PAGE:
December 5, 2006 - SSRL Research Helps Uncover the Secrets of an Age-Old Killer - Press Release
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Date Issued: December 5, 2006
Menlo Park, CAScientists working in part at the Department of Energy's Stanford Synchrotron Radiation Laboratory (SSRL) have discovered a gene for a protein that regulates the cellular response to copper in the bacterium that causes tuberculosis. Copper is a biologically essential element, but its levels within a cell must be carefully controlled because too much can cause cell death. These findings, reported in the January issue of Nature Chemical Biology, explain how a wide variety of bacteria control copper concentrations within their cells, and this understanding could lead to new treatments for tuberculosis.
The research team, led by David Giedroc of Texas A&M University, discovered the gene that encodes a "Copper-sensitive operon Repressor" (CsoR), which controls the production of copper-binding proteins and is present in many types of bacteria.
"Metal ions like copper are the 'Achilles heel' of tuberculosis bacilli and other pathogenic organisms," said Giedroc. "Too much of these ions inside a cell is deadly, but the cell needs them to break down reactive compounds that would otherwise destroy important proteins, DNA, and lipids within the cell."
Copper ions are prevented from damaging the cell by regulatory proteins that sense the metal and turn on the production of other proteins that help mitigate the deadly effects of copper. However, the gene responsible for turning on these proteins and the mechanism behind how the protein works had not been previously identified in many bacteria.
The researchers hypothesized that the gene that encodes the copper-binding protein must appear somewhere in the genome of Mycobacterium tuberculosis, the pathogen responsible for tuberculosis infections in humans. The University of Wisconsin's Adel Talaat, a co-author on the study, had previously shown that CsoR was part of a cluster of genes active in M. tuberculosis infecting the lungs of mice. Analysis of the DNA sequence of another nearby gene led the researchers to hypothesize that it encoded a protein that acts as a "copper pump" that drives excess copper out of the cell, and that CsoR was the critical regulator of this process.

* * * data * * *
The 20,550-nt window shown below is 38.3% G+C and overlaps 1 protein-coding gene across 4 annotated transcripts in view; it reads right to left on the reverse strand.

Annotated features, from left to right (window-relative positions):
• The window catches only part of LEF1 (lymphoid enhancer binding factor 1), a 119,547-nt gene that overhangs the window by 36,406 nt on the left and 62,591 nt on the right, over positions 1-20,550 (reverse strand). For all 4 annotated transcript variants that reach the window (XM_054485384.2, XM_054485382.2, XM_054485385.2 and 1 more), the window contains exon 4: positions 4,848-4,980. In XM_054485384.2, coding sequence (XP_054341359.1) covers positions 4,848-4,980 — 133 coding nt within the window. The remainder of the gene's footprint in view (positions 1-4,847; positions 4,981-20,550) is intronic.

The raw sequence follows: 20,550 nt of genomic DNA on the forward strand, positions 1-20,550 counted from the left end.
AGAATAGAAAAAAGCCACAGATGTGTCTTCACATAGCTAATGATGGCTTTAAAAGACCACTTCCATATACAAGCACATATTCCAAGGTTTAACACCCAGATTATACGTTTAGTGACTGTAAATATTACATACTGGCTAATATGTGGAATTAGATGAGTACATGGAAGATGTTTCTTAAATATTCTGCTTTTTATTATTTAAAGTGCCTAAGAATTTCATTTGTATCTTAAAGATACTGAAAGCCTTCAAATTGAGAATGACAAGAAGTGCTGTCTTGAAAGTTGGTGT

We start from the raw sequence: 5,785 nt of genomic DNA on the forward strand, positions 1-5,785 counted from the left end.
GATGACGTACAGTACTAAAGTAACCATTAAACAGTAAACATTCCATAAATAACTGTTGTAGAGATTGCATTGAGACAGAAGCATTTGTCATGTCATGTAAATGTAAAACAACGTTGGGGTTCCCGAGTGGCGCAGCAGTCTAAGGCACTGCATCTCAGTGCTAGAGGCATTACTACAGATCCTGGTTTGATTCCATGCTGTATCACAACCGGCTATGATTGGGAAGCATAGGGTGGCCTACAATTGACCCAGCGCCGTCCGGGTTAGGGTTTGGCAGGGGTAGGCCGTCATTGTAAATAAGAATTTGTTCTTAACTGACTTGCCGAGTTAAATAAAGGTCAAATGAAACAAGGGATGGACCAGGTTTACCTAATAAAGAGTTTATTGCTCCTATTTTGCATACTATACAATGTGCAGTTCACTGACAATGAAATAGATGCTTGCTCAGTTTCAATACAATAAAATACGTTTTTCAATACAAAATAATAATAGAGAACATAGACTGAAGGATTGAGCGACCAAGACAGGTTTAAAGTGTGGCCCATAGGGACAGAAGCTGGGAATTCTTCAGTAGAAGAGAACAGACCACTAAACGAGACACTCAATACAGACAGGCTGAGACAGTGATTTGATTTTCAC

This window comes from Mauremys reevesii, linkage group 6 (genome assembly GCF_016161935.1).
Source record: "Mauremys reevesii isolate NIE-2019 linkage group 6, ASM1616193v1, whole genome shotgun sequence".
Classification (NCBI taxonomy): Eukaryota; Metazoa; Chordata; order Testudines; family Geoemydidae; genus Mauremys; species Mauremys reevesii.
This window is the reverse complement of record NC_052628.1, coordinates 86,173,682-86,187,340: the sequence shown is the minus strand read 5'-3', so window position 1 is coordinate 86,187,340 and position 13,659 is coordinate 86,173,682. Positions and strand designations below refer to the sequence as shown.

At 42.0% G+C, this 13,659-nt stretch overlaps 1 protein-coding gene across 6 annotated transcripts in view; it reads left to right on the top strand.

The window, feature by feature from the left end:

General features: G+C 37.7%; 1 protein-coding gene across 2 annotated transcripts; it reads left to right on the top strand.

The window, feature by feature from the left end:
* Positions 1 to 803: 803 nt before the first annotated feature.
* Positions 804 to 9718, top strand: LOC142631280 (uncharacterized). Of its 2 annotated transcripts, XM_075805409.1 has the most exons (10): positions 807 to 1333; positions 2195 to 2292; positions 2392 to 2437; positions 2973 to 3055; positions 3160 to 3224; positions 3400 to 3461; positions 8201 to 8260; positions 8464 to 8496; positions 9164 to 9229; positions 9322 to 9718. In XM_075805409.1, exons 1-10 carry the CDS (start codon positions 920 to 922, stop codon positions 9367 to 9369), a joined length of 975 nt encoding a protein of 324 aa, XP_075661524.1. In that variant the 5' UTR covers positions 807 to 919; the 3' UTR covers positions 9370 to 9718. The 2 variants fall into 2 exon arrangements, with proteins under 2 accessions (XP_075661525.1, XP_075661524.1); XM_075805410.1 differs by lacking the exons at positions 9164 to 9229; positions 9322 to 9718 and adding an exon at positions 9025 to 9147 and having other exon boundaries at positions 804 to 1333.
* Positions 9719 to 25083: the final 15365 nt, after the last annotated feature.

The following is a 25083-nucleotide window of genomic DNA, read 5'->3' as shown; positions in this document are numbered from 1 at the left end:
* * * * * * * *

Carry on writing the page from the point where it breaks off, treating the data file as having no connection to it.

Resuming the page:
Using the synchrotron facilities at SSRL and the Canadian Light Source (CLS), the researchers used a technique called X-ray absorption spectroscopy (XAS) on purified samples of the copper-binding protein from M. tuberculosis. With the XAS technique, a beam of X-rays is passed through a sample, exciting the electrons in the sample's copper atoms, thereby revealing important clues about sample's chemistry and how its atoms are bonded. Using this and other techniques, Giedroc and his team uncovered the chemical mechanism behind the copper-binding protein in M. tuberculosis and thus how the protein functions.
"It's a fundamental new discovery which might, down the road, lead to new treatments for tuberculosis," said University of Saskatchewan's Graham George, who collaborated with Giedroc's team on the experiment. "The X-ray absorption spectroscopy part of the work was vital to understanding how the CsoR protein binds copper."
Another member of Giedroc's team, James Sacchettini of Texas A&M, employed a commonly used technique called X-ray crystallography to help determine the overall structure of the copper-binding protein. With this technique, protein molecules are grown into crystals and then exposed to a beam of X-rays. By measuring the pattern of X-rays scattered by the sample, researchers can map out the arrangement of the atoms in a molecule and gather clues about its function.
The results appear in the December online and January print editions of Nature Chemical Biology. The research was supported by the National Institutes of Health, the U.S. Department of Agriculture and the Robert A. Welch Foundation of Texas. SSRL is operated by Stanford University for the US Department of Energy with funding for the biological XAS facilities from NIH NCRR and the U.S. DOE BER.
by Brad Plummer